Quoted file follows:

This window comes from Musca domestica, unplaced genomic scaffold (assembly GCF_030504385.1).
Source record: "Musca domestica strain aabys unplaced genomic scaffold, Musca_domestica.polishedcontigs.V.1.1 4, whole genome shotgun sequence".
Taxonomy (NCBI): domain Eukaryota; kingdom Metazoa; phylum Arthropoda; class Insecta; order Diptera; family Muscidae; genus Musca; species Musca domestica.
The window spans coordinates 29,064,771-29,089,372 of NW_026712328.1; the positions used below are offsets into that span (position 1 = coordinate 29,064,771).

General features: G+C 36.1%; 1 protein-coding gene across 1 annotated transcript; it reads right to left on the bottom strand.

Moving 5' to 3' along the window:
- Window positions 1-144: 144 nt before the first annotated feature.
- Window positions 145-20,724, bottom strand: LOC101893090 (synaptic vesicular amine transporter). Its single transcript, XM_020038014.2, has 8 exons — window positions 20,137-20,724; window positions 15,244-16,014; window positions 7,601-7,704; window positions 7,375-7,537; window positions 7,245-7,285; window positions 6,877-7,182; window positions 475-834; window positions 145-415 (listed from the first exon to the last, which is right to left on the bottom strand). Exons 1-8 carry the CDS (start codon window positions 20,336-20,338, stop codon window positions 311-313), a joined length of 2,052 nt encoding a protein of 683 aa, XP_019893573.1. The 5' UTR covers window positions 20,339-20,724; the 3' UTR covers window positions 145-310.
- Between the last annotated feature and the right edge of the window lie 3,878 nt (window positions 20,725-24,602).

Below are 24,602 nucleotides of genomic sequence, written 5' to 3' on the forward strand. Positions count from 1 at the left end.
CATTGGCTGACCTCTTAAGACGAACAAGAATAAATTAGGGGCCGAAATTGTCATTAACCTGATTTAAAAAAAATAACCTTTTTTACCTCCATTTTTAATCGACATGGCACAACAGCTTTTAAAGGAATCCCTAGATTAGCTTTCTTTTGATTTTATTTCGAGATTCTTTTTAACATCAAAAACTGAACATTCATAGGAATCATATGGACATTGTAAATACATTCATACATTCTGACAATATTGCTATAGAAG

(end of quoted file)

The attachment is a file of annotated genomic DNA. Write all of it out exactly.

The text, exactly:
This window comes from Musca domestica, unplaced genomic scaffold (assembly GCF_030504385.1).
Source record: "Musca domestica strain aabys unplaced genomic scaffold, Musca_domestica.polishedcontigs.V.1.1 4, whole genome shotgun sequence".
Taxonomy (NCBI): domain Eukaryota; kingdom Metazoa; phylum Arthropoda; class Insecta; order Diptera; family Muscidae; genus Musca; species Musca domestica.
The window spans coordinates 29,064,771-29,089,372 of NW_026712328.1; the positions used below are offsets into that span (position 1 = coordinate 29,064,771).

General features: G+C 36.1%; 1 protein-coding gene across 1 annotated transcript; it reads right to left on the bottom strand.

Moving 5' to 3' along the window:
- Window positions 1-144: 144 nt before the first annotated feature.
- Window positions 145-20,724, bottom strand: LOC101893090 (synaptic vesicular amine transporter). Its single transcript, XM_020038014.2, has 8 exons — window positions 20,137-20,724; window positions 15,244-16,014; window positions 7,601-7,704; window positions 7,375-7,537; window positions 7,245-7,285; window positions 6,877-7,182; window positions 475-834; window positions 145-415 (listed from the first exon to the last, which is right to left on the bottom strand). Exons 1-8 carry the CDS (start codon window positions 20,336-20,338, stop codon window positions 311-313), a joined length of 2,052 nt encoding a protein of 683 aa, XP_019893573.1. The 5' UTR covers window positions 20,339-20,724; the 3' UTR covers window positions 145-310.
- Between the last annotated feature and the right edge of the window lie 3,878 nt (window positions 20,725-24,602).

Below are 24,602 nucleotides of genomic sequence, written 5' to 3' on the forward strand. Positions count from 1 at the left end.
CATTGGCTGACCTCTTAAGACGAACAAGAATAAATTAGGGGCCGAAATTGTCATTAACCTGATTTAAAAAAAATAACCTTTTTTACCTCCATTTTTAATCGACATGGCACAACAGCTTTTAAAGGAATCCCTAGATTAGCTTTCTTTTGATTTTATTTCGAGATTCTTTTTAACATCAAAAACTGAACATTCATAGGAATCATATGGACATTGTAAATACATTCATACATTCTGACAATATTGCTATAGAAG